Four Herb Tea – Essiac Tea

Possible Cancer Cure?

6-½ C burdock root, cut

1 lb sheep sorrel herb, powdered

¼ lb slippery elm bark, powdered

1 ounce Turkish rhubarb root, powdered

Mix the ingredients thoroughly. Store in glass jar in a cool, dark closet.

Use 1 cup of mixture to 256 ounces of water.

Boil hard for 10 minutes, covered.

Turn off heat, but leave sitting on warm burner overnight, covered

In the morning heat steaming hot, then let settle a few minutes

Strain this through a fine strainer into hot sterilized bottles, cap

Let sit to cool, store in cool dark closet

Upon opening it must be refrigerated

This is the formula as Rene Caisse received it from “an old Indian medicine man” as testified to by her assistant Mary McPherson her assistant. This is the formula in the sworn affidavit notarized by Janice M. Howden, Deputy Clerk of the Town of Bracebridge, in the district municipality of Muskoka (Ontario, Canada) on the 23-day of December 1994

This small town is where Rene Caisse carried on her clinic (on 6 Dominion Street) to treat her many cancer patients. Rene had made Mary (her assistant) swear never to reveal the recipe in her life, but at the age of 80, Mary felt she needed to clear up the mystery and allegations surrounding this formula. Even today there are many people who would have this formula changed and make it 8 or 9 herbs! But Mary worked closely with Rene from 1935 to 1978, being the sole maker of the recipe in Rene’s later years. She should therefore have known.

Dr. Gary Glum released this formula in his book The Calling of an Angel: Essiac Natures Cure for Cancer in 1988.

The preparation of Essiac is as important as the formula itself. Essiac is a decoction, not an infusion. An infusion is what people make when they put a tea bag in a cup of hot water. Generally speaking, an infusion tends to extract vitamins and volatile oils. A decoction is used to extract minerals, bitter components, etc. from hard materials such as roots, bark, or seeds by boiling for a few minutes and then allowing the herbs to steep for several hours. Entrepreneurs often sell Essiac imitations in tincture form (herbs in alcohol) or in gelatin capsules; neither form is Essiac because Essiac is a tea and, more specifically, a decoction that must be made in a certain way in order to achieve the kind of results that Nurse Caisse was demonstrating.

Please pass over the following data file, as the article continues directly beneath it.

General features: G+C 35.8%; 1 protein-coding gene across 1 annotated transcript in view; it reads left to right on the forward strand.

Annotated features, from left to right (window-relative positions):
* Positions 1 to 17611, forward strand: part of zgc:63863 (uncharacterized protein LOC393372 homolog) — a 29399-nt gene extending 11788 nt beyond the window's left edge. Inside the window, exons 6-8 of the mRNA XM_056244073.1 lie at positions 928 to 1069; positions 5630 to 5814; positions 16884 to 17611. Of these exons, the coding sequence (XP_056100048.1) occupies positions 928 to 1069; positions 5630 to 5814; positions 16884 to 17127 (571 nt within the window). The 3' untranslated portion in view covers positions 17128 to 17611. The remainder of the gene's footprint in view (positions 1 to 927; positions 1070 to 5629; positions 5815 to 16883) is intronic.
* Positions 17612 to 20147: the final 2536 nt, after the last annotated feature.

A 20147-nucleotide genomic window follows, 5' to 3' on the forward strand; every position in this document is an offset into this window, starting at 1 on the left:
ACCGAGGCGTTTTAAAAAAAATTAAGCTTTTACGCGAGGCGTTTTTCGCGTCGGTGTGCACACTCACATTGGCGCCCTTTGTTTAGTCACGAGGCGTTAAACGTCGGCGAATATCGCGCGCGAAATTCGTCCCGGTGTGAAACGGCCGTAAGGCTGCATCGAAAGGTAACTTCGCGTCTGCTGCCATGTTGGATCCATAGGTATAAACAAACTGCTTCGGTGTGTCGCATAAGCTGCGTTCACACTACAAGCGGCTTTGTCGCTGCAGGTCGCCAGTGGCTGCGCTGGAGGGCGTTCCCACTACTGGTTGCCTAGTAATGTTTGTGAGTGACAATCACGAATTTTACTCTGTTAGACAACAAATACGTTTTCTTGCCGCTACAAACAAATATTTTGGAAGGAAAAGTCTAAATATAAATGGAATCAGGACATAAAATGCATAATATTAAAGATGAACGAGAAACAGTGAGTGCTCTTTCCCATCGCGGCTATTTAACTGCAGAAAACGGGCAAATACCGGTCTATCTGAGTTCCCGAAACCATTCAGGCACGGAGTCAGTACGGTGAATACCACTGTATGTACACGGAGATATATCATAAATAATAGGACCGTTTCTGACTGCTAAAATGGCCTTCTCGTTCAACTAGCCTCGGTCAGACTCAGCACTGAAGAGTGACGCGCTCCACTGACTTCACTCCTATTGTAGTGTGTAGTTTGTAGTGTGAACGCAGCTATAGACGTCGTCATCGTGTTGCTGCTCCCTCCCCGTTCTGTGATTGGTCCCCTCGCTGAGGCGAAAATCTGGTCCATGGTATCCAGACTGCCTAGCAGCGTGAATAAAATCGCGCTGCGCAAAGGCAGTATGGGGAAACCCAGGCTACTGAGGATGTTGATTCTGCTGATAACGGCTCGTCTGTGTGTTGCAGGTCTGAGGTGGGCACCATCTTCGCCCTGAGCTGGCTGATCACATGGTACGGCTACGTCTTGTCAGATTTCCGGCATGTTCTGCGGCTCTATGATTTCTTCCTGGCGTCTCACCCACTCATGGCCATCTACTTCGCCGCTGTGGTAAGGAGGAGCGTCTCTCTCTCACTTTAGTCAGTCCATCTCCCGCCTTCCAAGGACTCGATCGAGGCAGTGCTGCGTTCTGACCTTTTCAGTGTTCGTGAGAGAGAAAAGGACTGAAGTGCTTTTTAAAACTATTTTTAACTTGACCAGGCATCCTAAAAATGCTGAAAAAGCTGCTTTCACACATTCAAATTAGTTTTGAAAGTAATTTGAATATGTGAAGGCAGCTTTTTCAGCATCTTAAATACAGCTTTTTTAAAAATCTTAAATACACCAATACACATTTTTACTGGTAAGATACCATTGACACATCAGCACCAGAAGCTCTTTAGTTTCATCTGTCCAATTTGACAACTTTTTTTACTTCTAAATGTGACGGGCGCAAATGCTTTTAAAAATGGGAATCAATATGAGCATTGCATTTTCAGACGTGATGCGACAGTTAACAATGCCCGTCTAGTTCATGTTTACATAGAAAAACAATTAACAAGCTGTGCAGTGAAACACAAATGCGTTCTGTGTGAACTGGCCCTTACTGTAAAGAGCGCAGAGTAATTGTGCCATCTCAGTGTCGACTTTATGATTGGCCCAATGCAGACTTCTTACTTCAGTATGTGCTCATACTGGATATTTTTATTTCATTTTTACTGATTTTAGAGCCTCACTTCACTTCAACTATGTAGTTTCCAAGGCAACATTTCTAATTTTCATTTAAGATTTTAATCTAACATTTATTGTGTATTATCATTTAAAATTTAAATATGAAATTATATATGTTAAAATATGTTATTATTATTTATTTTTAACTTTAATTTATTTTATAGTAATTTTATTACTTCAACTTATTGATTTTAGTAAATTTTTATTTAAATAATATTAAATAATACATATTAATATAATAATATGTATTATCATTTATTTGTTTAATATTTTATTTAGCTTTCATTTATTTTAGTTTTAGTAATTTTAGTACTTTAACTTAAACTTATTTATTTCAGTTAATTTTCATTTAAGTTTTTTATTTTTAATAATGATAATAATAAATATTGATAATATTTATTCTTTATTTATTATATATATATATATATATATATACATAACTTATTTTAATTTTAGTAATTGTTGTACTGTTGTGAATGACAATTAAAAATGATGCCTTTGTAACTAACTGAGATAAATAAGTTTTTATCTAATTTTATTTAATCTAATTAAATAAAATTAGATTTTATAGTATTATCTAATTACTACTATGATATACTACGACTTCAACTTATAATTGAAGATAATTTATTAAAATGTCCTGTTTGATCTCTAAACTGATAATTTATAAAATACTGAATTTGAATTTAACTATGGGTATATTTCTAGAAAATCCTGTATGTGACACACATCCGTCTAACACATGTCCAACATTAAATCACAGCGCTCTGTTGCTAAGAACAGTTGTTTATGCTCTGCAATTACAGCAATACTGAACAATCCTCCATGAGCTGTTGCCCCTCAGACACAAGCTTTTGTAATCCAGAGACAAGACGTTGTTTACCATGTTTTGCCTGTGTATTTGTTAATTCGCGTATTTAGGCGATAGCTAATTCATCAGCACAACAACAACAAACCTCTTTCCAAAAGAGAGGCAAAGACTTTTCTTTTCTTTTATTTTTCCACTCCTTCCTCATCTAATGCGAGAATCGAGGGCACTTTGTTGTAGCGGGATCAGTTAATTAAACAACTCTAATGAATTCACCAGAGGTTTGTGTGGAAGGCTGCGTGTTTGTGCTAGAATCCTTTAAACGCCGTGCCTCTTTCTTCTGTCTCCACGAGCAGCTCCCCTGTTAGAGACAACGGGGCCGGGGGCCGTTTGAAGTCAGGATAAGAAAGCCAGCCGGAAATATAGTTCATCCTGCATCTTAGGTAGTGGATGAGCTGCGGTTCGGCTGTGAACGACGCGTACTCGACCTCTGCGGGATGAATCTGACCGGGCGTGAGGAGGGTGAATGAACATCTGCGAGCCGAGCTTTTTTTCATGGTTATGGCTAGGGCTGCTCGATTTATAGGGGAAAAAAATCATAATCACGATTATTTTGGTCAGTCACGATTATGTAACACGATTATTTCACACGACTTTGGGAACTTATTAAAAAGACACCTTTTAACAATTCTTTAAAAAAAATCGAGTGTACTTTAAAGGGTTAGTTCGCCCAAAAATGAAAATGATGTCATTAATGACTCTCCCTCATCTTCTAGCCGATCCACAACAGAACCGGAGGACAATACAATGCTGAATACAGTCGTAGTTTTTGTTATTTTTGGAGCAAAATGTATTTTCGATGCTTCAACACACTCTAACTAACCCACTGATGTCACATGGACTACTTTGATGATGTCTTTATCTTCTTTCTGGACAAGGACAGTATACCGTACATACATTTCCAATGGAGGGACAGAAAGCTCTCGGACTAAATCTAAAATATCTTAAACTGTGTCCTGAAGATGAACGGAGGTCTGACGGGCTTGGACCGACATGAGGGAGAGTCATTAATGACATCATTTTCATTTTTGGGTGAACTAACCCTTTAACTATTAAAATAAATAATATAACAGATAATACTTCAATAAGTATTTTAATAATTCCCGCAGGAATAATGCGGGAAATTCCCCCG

People often substitute stainless steel for an enameled pot and lid. The main concern is not to use an aluminum pot. Also, be sure not to use unfiltered, chlorinated water. The formula above can be reduced to 1/2 cup of herb mix to one gallon of water. [Optional:  Dr. Glum suggests adding 2 or 3 cups of extra water to replace water lost through evaporation during boiling. Also, the dry herbs will absorb water as well.] After boiling for ten minutes, let the tea steep about 12 hours. Then heat up tea to steaming, but not boiling. (Do not boil twice.) The remaining pulp can be used for healing poultices. 

Don’t use cheesecloth to strain Essiac. Likewise, do not use a kitchen sieve that has a very fine mesh as this may filter out the slippery elm. Slippery elm gives the tea a slight viscous consistency when poured. If you do not notice this “slippery” consistency after refrigerating your tea, you may be using a sieve that is too fine. Don’t worry about herb particles in your Essiac; they will settle to the bottom of the jars. Some people drink the Essiac dregs (particles that settle on the bottom), others don’t. Some people give the Essiac dregs to their pets or farm animals as a health food. Many people have reported the same or similar health benefits with their pets that humans are reporting. The dregs can also be used topically as a poultice.

Burdock root is harvested in the fall of the first year. Slippery elm bark is wildcrafted or organically grown and is easy to buy. Turkey Rhubarb is the only herb in Essiac that cannot be wildcrafted in the US. The Chinese use six-year-old turkey rhubarb roots for maximum potency.


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